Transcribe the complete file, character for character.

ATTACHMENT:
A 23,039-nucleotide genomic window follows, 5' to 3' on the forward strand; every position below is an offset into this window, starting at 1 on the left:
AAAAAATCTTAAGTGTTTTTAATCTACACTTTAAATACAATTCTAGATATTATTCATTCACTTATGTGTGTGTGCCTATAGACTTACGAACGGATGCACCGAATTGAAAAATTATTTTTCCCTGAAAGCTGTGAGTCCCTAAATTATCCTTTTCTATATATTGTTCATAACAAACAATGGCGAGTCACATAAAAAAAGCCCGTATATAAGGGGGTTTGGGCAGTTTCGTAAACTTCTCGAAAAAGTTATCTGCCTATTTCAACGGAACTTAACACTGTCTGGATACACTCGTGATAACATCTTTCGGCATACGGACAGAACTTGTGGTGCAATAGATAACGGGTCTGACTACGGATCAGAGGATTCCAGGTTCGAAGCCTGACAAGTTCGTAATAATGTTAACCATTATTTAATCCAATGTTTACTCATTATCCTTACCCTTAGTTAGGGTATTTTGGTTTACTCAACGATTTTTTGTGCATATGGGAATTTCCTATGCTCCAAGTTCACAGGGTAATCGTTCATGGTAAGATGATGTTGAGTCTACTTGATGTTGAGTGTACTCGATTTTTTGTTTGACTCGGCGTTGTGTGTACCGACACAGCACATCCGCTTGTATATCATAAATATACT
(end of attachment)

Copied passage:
A 23,039-nucleotide genomic window follows, 5' to 3' on the forward strand; every position below is an offset into this window, starting at 1 on the left:
AAAAAATCTTAAGTGTTTTTAATCTACACTTTAAATACAATTCTAGATATTATTCATTCACTTATGTGTGTGTGCCTATAGACTTACGAACGGATGCACCGAATTGAAAAATTATTTTTCCCTGAAAGCTGTGAGTCCCTAAATTATCCTTTTCTATATATTGTTCATAACAAACAATGGCGAGTCACATAAAAAAAGCCCGTATATAAGGGGGTTTGGGCAGTTTCGTAAACTTCTCGAAAAAGTTATCTGCCTATTTCAACGGAACTTAACACTGTCTGGATACACTCGTGATAACATCTTTCGGCATACGGACAGAACTTGTGGTGCAATAGATAACGGGTCTGACTACGGATCAGAGGATTCCAGGTTCGAAGCCTGACAAGTTCGTAATAATGTTAACCATTATTTAATCCAATGTTTACTCATTATCCTTACCCTTAGTTAGGGTATTTTGGTTTACTCAACGATTTTTTGTGCATATGGGAATTTCCTATGCTCCAAGTTCACAGGGTAATCGTTCATGGTAAGATGATGTTGAGTCTACTTGATGTTGAGTGTACTCGATTTTTTGTTTGACTCGGCGTTGTGTGTACCGACACAGCACATCCGCTTGTATATCATAAATATACT